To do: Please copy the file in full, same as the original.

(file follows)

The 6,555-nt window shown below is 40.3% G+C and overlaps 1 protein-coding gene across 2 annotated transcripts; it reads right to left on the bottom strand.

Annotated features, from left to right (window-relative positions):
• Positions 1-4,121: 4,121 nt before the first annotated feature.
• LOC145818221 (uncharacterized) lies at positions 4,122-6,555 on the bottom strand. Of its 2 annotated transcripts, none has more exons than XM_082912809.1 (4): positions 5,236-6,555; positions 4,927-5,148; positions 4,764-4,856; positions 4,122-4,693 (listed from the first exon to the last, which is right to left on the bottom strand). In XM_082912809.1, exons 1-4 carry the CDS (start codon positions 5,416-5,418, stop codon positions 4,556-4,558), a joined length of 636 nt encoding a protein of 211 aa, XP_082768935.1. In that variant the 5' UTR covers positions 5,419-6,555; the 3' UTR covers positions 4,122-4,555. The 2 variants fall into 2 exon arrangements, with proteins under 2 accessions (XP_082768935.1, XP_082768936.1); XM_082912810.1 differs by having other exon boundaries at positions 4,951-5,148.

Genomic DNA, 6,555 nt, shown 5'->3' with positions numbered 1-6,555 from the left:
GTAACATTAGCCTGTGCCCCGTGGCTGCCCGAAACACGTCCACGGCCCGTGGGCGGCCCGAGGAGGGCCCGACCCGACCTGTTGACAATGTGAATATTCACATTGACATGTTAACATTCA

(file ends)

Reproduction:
The 6,555-nt window shown below is 40.3% G+C and overlaps 1 protein-coding gene across 2 annotated transcripts; it reads right to left on the bottom strand.

Annotated features, from left to right (window-relative positions):
• Positions 1-4,121: 4,121 nt before the first annotated feature.
• LOC145818221 (uncharacterized) lies at positions 4,122-6,555 on the bottom strand. Of its 2 annotated transcripts, none has more exons than XM_082912809.1 (4): positions 5,236-6,555; positions 4,927-5,148; positions 4,764-4,856; positions 4,122-4,693 (listed from the first exon to the last, which is right to left on the bottom strand). In XM_082912809.1, exons 1-4 carry the CDS (start codon positions 5,416-5,418, stop codon positions 4,556-4,558), a joined length of 636 nt encoding a protein of 211 aa, XP_082768935.1. In that variant the 5' UTR covers positions 5,419-6,555; the 3' UTR covers positions 4,122-4,555. The 2 variants fall into 2 exon arrangements, with proteins under 2 accessions (XP_082768935.1, XP_082768936.1); XM_082912810.1 differs by having other exon boundaries at positions 4,951-5,148.

Genomic DNA, 6,555 nt, shown 5'->3' with positions numbered 1-6,555 from the left:
GTAACATTAGCCTGTGCCCCGTGGCTGCCCGAAACACGTCCACGGCCCGTGGGCGGCCCGAGGAGGGCCCGACCCGACCTGTTGACAATGTGAATATTCACATTGACATGTTAACATTCA